Bernie Gunther is back in this ninth book about his criminal investigations in Nazi-era Germany. The title is a bit tongue-in-cheek as one of Bernie’s most attractive features is his inability to hold back on his sharp, sarcastic comments which invariably cause trouble with his superiors.
A Man Without Breath by Philip Kerr
Quercus, 517pp, £18.99
In this novel, he rubs shoulders with the leaders of the Third Reich, and his refusal to compromise on his policeman’s integrity gets him into hot water.
The story starts as dramatically as it ends. Bernie is trying to impress a lady by joining her friends in refusing to run for shelter during a bombing raid but hovering in the doorway just in case. The lintel saves his life. When he wakes up, he thinks the door is his coffin lid. The others needed real ones.
Bernie works now for the Wehrmacht’s War Crimes Bureau, which exists under the Nazi regime as a public relations exercise to suggest that the regime has high standards. It is staffed by elderly Prussian judges dedicated to the Geneva Convention despite their dislike of the current regime. The Jewish hospital also still exists and features in the story operating for the good of its Jewish patients and staff.
Investigating the crimes committed by and against German soldiers with so much else going on around him rouses Bernie’s mordant sense of humour. As he says: “I don’t know how to describe a situation in which you can have an army corporal hanged for the rape of a Russian peasant girl in one village that’s only a few miles from where an SS special action group just murdered twenty-five thousand men, women and children.”
Bernie finds it hard to “feel good about your homeland when so many of your fellow countrymen behave with such callous brutality.” In this topsy-turvy world, permanent resettlement is a euphemism for murder, but stealing from dead bodies is classified as theft not redistribution of wealth.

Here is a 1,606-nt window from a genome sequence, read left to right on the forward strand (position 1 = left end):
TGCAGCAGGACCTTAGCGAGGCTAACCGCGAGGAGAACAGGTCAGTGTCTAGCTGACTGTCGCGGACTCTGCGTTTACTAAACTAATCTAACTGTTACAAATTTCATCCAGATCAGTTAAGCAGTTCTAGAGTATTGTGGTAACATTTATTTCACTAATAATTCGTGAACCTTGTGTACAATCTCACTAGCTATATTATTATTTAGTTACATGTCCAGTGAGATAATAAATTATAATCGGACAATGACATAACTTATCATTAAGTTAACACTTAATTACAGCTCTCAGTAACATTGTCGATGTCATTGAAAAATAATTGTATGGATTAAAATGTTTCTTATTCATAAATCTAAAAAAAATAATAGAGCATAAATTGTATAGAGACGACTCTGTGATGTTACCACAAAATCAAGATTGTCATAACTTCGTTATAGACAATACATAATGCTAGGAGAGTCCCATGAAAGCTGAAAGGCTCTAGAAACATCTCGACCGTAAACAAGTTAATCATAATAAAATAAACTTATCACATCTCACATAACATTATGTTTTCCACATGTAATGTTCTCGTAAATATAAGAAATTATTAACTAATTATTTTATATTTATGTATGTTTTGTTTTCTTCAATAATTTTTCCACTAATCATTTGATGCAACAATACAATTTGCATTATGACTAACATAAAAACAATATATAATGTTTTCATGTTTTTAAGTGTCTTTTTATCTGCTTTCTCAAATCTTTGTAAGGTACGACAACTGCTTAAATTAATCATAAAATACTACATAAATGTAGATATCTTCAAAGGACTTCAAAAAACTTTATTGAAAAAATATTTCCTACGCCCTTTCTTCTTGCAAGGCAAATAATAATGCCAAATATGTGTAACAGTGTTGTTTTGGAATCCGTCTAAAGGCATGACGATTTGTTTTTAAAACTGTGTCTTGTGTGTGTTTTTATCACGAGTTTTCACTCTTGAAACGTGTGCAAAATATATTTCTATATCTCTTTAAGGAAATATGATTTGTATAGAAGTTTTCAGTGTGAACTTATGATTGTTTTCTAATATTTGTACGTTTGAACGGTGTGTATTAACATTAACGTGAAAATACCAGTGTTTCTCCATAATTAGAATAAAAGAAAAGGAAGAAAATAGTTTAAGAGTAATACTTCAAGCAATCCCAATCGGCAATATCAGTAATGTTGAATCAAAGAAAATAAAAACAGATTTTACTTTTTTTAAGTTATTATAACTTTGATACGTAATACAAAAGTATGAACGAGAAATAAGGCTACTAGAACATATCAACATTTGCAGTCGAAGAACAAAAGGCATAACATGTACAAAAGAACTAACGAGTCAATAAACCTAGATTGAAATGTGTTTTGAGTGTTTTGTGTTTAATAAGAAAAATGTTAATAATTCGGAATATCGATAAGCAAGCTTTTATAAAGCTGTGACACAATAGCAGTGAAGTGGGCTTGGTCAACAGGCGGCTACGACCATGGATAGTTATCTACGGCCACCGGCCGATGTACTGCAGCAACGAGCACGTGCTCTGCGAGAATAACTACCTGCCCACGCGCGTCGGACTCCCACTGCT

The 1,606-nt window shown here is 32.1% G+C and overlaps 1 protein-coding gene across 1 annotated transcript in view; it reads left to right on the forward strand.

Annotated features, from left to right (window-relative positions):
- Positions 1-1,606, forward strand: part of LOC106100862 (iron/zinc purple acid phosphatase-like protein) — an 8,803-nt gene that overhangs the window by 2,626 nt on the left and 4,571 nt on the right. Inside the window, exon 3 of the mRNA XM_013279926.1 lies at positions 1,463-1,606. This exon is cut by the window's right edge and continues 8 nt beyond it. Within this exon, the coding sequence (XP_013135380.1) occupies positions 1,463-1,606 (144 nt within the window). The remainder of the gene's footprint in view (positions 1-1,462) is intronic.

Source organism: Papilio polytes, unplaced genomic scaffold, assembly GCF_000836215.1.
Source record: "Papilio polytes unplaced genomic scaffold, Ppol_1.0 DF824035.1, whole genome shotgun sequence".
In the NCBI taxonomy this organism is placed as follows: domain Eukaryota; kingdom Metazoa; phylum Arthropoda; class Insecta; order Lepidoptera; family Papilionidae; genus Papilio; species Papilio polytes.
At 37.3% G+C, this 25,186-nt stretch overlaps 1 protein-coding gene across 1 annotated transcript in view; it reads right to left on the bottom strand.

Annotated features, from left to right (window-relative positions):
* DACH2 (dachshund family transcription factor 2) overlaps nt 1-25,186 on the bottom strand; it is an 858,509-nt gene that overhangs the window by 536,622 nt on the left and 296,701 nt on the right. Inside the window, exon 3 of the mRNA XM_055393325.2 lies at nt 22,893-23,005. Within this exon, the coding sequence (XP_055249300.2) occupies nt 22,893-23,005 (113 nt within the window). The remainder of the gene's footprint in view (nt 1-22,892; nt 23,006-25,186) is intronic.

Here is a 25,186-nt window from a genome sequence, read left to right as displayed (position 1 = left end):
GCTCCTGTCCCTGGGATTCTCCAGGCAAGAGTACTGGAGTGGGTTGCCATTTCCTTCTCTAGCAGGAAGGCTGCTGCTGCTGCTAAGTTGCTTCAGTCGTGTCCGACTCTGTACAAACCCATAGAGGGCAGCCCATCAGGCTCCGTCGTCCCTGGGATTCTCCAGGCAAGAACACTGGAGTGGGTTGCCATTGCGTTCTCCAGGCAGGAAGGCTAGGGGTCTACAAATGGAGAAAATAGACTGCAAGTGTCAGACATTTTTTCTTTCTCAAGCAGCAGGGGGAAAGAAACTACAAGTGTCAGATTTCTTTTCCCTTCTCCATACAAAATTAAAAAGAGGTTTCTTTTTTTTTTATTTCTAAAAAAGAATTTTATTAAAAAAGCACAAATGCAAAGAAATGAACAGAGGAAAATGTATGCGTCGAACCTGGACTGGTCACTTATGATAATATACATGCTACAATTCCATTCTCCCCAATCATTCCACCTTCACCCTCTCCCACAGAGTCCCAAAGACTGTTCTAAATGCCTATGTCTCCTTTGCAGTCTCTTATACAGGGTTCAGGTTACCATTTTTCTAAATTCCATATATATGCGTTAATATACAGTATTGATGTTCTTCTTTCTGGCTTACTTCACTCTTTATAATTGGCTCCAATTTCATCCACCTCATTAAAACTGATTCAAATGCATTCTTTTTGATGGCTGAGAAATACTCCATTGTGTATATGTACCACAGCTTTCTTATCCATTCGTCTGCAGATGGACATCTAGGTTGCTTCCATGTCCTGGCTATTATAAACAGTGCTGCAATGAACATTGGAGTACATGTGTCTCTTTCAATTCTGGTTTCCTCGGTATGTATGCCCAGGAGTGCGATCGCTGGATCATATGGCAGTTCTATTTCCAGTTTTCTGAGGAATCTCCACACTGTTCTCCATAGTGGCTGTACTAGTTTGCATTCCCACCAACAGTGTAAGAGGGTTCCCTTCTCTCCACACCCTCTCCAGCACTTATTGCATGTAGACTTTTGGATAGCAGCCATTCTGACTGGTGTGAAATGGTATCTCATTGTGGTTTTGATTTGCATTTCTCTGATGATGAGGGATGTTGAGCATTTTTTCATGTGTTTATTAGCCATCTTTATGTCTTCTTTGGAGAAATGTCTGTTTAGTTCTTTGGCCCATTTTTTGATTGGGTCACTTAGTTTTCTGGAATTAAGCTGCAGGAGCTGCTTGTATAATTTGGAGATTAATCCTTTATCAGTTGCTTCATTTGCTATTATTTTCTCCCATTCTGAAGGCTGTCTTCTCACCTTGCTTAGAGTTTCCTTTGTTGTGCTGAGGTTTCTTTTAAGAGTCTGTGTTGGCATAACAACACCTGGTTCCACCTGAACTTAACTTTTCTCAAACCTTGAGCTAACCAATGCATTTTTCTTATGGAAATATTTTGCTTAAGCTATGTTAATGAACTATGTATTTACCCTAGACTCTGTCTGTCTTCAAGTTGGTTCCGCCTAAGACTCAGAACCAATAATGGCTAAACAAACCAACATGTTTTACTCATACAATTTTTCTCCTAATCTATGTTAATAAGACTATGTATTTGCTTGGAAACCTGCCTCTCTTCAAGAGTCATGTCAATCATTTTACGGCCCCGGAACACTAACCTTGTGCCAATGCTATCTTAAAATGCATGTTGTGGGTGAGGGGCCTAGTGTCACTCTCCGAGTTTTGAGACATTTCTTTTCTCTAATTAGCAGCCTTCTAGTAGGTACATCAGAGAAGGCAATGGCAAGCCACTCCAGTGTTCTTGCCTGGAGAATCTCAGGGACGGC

Gunther is ambivalent about the death penalty for a murderer he has brought to justice even as his countrymen are engaged in crimes greater than any courtroom has seen and all in an approved day’s work. He struggles with whether the murder of Hitler is justified even if it will save thousands of other lives.
It is these contradictions and challenges which change a good detective story into a fine piece of historical fiction. The research which lies behind this recreation of Nazi Germany is impressive even if it is hard to understand the different levels of Prussian aristocracy and the racial mix within the Polish population.
Gunther sets off, unwillingly, for Smolensk, a city he dislikes, where he has been ordered to investigate a mass grave which has just been discovered.
His superiors expect him to declare that grave is filled by Polish soldiers killed by the Russians before they retreated. That would enable the Nazis to publicise this as a war crime. Bernie believes there are other explanations and that makes him unpopular.
The most likely explanation is that it is a grave of Jews murdered by the SS. If that turns out to be the truth, he is expected to walk away from the investigation but Bernie Gunther would never do that.
One of the supposed advantages of his new job is that it allows him to rub shoulders with some of the Nazi elite – although in reality this makes it even more dangerous for Gunther. But it does allow Kerr to write a persuasive scene in which Joseph Goebbels is being interviewed that only partly endorses the stereotype figure we read about elsewhere.
Towards the end, Gunther’s willingness to be an honest detective gets him into serious difficulty. His life is saved dramatically, if somewhat unrealistically by a senior figure of the Third Reich.
This is a very worthy successor to Kerr’s series, keeping the same hard-boiled, controversial detective but giving him a fresh role in the history of the Third Reich.